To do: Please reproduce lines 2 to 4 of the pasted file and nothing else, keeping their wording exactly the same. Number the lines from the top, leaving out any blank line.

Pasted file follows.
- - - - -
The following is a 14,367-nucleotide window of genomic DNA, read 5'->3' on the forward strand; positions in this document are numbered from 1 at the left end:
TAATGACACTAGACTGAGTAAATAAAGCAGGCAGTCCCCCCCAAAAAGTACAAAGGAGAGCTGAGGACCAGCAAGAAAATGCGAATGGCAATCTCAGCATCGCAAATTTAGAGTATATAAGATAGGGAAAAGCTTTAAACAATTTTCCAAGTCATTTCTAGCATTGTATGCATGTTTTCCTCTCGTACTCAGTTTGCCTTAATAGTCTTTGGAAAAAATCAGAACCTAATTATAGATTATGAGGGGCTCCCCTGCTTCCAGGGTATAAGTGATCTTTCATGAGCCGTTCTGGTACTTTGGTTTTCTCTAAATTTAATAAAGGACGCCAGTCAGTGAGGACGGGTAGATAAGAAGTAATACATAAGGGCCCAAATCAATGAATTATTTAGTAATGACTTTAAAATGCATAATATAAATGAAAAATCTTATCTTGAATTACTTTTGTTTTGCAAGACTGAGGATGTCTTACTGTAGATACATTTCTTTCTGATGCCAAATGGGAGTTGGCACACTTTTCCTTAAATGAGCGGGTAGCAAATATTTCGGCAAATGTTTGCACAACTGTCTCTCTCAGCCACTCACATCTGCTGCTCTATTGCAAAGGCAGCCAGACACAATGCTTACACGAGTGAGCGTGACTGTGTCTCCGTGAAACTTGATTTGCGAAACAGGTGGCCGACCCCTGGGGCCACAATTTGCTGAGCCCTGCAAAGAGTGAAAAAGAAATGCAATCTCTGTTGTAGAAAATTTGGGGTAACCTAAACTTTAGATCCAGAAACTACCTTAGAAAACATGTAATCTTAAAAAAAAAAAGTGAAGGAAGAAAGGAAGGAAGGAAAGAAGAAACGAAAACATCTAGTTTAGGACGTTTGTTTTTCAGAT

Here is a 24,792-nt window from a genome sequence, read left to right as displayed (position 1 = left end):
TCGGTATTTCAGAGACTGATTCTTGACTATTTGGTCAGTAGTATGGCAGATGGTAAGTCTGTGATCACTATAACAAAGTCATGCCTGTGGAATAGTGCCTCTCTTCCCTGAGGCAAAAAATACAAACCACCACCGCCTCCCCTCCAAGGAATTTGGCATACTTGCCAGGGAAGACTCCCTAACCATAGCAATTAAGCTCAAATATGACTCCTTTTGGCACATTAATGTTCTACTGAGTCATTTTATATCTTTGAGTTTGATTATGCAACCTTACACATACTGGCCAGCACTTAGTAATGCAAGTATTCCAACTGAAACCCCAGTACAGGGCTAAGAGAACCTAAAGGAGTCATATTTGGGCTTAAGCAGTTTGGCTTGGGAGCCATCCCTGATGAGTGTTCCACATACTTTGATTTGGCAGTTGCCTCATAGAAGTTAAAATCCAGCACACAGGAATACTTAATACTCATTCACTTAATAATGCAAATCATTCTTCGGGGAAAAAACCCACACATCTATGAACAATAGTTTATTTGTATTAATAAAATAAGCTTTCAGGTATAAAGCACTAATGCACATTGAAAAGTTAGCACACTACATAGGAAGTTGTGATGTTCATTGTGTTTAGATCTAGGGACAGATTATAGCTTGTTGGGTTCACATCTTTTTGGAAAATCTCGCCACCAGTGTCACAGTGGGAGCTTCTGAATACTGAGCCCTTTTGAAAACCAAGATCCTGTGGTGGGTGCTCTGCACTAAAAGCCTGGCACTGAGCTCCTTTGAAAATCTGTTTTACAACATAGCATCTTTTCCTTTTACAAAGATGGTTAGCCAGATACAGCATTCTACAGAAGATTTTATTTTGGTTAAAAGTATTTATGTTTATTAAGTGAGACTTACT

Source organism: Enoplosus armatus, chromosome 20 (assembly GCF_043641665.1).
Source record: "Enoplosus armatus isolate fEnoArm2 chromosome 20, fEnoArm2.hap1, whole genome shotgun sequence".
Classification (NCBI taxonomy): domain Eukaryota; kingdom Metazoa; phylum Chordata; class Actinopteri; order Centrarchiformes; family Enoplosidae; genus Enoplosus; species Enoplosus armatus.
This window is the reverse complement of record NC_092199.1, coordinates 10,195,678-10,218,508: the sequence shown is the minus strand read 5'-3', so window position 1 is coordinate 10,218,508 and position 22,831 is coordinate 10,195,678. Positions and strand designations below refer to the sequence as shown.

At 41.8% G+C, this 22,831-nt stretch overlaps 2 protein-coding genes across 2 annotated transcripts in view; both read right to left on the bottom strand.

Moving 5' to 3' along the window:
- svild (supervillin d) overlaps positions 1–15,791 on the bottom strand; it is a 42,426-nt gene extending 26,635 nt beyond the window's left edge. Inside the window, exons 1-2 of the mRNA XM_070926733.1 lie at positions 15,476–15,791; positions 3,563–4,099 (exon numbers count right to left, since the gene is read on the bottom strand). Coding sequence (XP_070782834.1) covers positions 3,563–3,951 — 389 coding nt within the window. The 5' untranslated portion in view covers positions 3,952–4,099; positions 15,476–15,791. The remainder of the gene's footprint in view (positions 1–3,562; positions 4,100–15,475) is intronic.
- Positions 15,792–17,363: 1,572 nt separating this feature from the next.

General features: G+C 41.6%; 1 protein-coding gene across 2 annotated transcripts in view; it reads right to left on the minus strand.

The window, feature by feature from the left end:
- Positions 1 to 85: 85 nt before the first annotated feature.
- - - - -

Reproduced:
TAATGACACTAGACTGAGTAAATAAAGCAGGCAGTCCCCCCCAAAAAGTACAAAGGAGAGCTGAGGACCAGCAAGAAAATGCGAATGGCAATCTCAGCATCGCAAATTTAGAGTATATAAGATAGGGAAAAGCTTTAAACAATTTTCCAAGTCATTTCTAGCATTGTATGCATGTTTTCCTCTCGTACTCAGTTTGCCTTAATAGTCTTTGGAAAAAATCAGAACCTAATTATAGATTATGAGGGGCTCCCCTGCTTCCAGGGTATAAGTGATCTTTCATGAGCCGTTCTGGTACTTTGGTTTTCTCTAAATTTAATAAAGGACGCCAGTCAGTGAGGACGGGTAGATAAGAAGTAATACATAAGGGCCCAAATCAATGAATTATTTAGTAATGACTTTAAAATGCATAATATAAATGAAAAATCTTATCTTGAATTACTTTTGTTTTGCAAGACTGAGGATGTCTTACTGTAGATACATTTCTTTCTGATGCCAAATGGGAGTTGGCACACTTTTCCTTAAATGAGCGGGTAGCAAATATTTCGGCAAATGTTTGCACAACTGTCTCTCTCAGCCACTCACATCTGCTGCTCTATTGCAAAGGCAGCCAGACACAATGCTTACACGAGTGAGCGTGACTGTGTCTCCGTGAAACTTGATTTGCGAAACAGGTGGCCGACCCCTGGGGCCACAATTTGCTGAGCCCTGCAAAGAGTGAAAAAGAAATGCAATCTCTGTTGTAGAAAATTTGGGGTAACCTAAACTTTAGATCCAGAAACTACCTTAGAAAACATGTAATCTTAAAAAAAAAAAGTGAAGGAAGAAAGGAAGGAAGGAAAGAAGAAACGAAAACATCTAGTTTAGGACGTTTGTTTTTCAGAT

Here is a 24,792-nt window from a genome sequence, read left to right as displayed (position 1 = left end):
TCGGTATTTCAGAGACTGATTCTTGACTATTTGGTCAGTAGTATGGCAGATGGTAAGTCTGTGATCACTATAACAAAGTCATGCCTGTGGAATAGTGCCTCTCTTCCCTGAGGCAAAAAATACAAACCACCACCGCCTCCCCTCCAAGGAATTTGGCATACTTGCCAGGGAAGACTCCCTAACCATAGCAATTAAGCTCAAATATGACTCCTTTTGGCACATTAATGTTCTACTGAGTCATTTTATATCTTTGAGTTTGATTATGCAACCTTACACATACTGGCCAGCACTTAGTAATGCAAGTATTCCAACTGAAACCCCAGTACAGGGCTAAGAGAACCTAAAGGAGTCATATTTGGGCTTAAGCAGTTTGGCTTGGGAGCCATCCCTGATGAGTGTTCCACATACTTTGATTTGGCAGTTGCCTCATAGAAGTTAAAATCCAGCACACAGGAATACTTAATACTCATTCACTTAATAATGCAAATCATTCTTCGGGGAAAAAACCCACACATCTATGAACAATAGTTTATTTGTATTAATAAAATAAGCTTTCAGGTATAAAGCACTAATGCACATTGAAAAGTTAGCACACTACATAGGAAGTTGTGATGTTCATTGTGTTTAGATCTAGGGACAGATTATAGCTTGTTGGGTTCACATCTTTTTGGAAAATCTCGCCACCAGTGTCACAGTGGGAGCTTCTGAATACTGAGCCCTTTTGAAAACCAAGATCCTGTGGTGGGTGCTCTGCACTAAAAGCCTGGCACTGAGCTCCTTTGAAAATCTGTTTTACAACATAGCATCTTTTCCTTTTACAAAGATGGTTAGCCAGATACAGCATTCTACAGAAGATTTTATTTTGGTTAAAAGTATTTATGTTTATTAAGTGAGACTTACT